“She blew the Committee on Excellence away,” said Somers. He told her that she had the opportunity to reimagine the school, to make it have her vision and fingerprint all over it. When Greenseid met her and saw her potential impact, “it was like someone had turned the lights on in the school.”

Gold accepted the position knowing she was meant to be an instrument of change. “The faculty, staff, board, parents—everyone was eager for focus, to learn, and to change,” said Gold. “Even before I stepped in to the position full-time, while still working at Rashi, I was fortunate to have the ability to meet community leaders [both in Massachusetts and in Florida where many spent the winter] and solicit support for strategic initiatives that would quickly get the school on more steady footing.” One of the school’s supporters she met in Florida was Arthur Epstein, a long-time supporter of the school who made a significant gift that enabled Gold to begin implementing her strategic plan quickly.

Epstein had first connected to the school through Bennett Solomon, whom he met when Solomon was a graduate student at Brandeis and led a trip to Israel.  Epstein began supporting the school when Solomon was named head in the late 1970s. Not coincidentally, Solomon had also had a close personal relationship with Somers and with Greenseid. He was the kind of Jewish professional who attracted influential leaders. Despite an untimely death at the age of 36, Solomon left a lasting impact on the school, felt most poignantly in these significant relationships.  His name comes up in nearly every conversation about the school.

A Strong New Start

In her first year, Gold concentrated on what she called the five C’s:  culture, communication, conditions, curriculum, and community. Within her first four months, the school had a new logo, and a marketing firm helped them convey what made them unique in the marketplace. “There was an astounding amount of change in one year, everyone kept going full speed,” said Gold.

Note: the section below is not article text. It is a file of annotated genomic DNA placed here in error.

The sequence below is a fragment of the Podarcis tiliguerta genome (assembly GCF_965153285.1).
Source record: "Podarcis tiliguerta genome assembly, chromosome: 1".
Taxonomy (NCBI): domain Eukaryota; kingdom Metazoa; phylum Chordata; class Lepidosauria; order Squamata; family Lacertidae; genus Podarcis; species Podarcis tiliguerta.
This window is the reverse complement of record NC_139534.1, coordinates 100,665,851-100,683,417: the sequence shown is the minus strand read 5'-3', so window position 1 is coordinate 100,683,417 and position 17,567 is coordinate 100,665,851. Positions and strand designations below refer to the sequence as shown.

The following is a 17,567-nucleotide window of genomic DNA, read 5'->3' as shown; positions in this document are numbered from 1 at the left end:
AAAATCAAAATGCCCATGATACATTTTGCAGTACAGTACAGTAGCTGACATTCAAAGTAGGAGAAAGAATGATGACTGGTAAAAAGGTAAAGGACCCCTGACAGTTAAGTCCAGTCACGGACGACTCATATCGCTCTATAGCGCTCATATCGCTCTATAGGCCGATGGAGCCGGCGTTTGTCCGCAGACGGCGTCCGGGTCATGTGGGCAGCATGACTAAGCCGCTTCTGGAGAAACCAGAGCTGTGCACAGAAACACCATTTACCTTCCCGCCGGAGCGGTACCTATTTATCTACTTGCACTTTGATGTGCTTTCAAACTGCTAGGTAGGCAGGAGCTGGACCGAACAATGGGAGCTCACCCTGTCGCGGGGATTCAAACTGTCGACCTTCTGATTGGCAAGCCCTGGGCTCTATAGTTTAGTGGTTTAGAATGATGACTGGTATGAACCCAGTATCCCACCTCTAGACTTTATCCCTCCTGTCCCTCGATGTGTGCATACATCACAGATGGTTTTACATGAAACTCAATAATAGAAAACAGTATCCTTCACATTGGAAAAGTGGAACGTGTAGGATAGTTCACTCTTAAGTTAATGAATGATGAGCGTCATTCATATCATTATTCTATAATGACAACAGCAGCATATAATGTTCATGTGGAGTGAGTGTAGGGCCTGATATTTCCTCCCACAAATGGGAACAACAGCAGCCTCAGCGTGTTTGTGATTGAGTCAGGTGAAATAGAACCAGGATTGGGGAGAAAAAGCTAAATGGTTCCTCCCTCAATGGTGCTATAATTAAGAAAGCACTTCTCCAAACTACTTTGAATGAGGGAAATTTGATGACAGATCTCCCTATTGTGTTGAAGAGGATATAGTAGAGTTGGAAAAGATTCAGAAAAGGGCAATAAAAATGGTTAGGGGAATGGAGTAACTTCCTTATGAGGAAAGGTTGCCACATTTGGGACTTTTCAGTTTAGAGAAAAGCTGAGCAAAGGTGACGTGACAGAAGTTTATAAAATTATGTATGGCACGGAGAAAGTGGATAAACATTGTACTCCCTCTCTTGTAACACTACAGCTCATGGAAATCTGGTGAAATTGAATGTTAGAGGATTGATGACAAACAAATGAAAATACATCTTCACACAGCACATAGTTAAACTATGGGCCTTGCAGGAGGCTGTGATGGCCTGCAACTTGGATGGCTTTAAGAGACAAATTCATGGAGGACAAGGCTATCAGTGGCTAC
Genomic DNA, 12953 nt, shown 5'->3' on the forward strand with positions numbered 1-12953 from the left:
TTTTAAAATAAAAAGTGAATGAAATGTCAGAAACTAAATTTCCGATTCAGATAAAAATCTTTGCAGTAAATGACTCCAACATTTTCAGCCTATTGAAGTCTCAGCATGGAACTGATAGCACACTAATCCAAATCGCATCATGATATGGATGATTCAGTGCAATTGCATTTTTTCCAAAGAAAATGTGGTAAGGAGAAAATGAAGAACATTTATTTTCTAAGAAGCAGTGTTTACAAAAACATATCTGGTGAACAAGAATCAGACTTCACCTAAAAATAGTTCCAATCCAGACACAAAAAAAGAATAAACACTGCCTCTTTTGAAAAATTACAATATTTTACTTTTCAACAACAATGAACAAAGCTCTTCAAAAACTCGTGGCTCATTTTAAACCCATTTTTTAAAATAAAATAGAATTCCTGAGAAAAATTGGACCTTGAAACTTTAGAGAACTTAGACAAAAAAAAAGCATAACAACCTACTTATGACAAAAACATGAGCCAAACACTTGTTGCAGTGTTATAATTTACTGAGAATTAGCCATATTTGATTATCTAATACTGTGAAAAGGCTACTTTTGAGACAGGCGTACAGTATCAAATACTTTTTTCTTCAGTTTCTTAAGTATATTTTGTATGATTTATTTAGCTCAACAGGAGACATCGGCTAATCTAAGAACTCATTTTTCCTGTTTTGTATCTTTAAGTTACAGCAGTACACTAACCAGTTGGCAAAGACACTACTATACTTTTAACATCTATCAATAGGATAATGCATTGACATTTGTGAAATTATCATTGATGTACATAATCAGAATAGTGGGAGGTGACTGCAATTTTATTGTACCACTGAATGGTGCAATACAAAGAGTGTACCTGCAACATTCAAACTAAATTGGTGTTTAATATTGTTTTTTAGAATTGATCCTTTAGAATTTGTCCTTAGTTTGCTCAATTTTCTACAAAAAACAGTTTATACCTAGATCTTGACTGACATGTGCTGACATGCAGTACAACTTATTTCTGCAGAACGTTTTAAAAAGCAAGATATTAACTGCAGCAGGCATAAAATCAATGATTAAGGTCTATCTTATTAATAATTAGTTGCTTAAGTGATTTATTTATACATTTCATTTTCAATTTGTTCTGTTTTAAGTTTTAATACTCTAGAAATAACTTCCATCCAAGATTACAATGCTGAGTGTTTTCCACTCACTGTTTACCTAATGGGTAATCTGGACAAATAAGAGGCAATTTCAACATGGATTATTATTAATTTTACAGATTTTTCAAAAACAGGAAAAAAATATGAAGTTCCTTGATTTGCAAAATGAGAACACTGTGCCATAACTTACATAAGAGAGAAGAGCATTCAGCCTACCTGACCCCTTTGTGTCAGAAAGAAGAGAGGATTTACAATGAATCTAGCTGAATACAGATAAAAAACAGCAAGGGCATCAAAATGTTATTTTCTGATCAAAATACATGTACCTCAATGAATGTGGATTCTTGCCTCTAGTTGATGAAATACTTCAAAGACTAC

To honor the memory of a long-standing benefactor who died that spring, Gold commissioned an artist to create a mosaic that would represent the school’s values. In the first eight weeks of her second year, all members of the school contributed to the mosaic, which now graces the school’s central external pillar.

Gold hired 10 new faculty and staff members when she started, and she credits the faculty—new and veteran—with much of the school’s transformation. The faculty’s openness and eagerness to learn is the first thing Gold mentions when talking about the school. She interviewed each faculty member in her first months, and in a personal demonstration of confidence and what she calls her own “leap of faith,” she transferred her own daughter to the school, entailing an hour-long commute each way.

To Gold, relationships are at the heart of her educational philosophy as a teacher and an educational leader. “If the faculty are happy, kids are happy. If kids are happy, parents are happy.” And in a small community, happy parents are the best sales force. Now at the start of her third year, kindergarten and first grade enrollment are at their full capacity of 15, with 50% of the families paying full tuition, data that Gold says points to a promising trend.

At the same time that Gold was brought in to focus on the school’s academics, the Committee on Excellence knew it needed to change the way the school functioned financially and hired a professional with experience in independent school financial management. The board had a team of professionals in place to lead the school, and it also had engaged in a serious assessment of its own role and the way it needed to operate.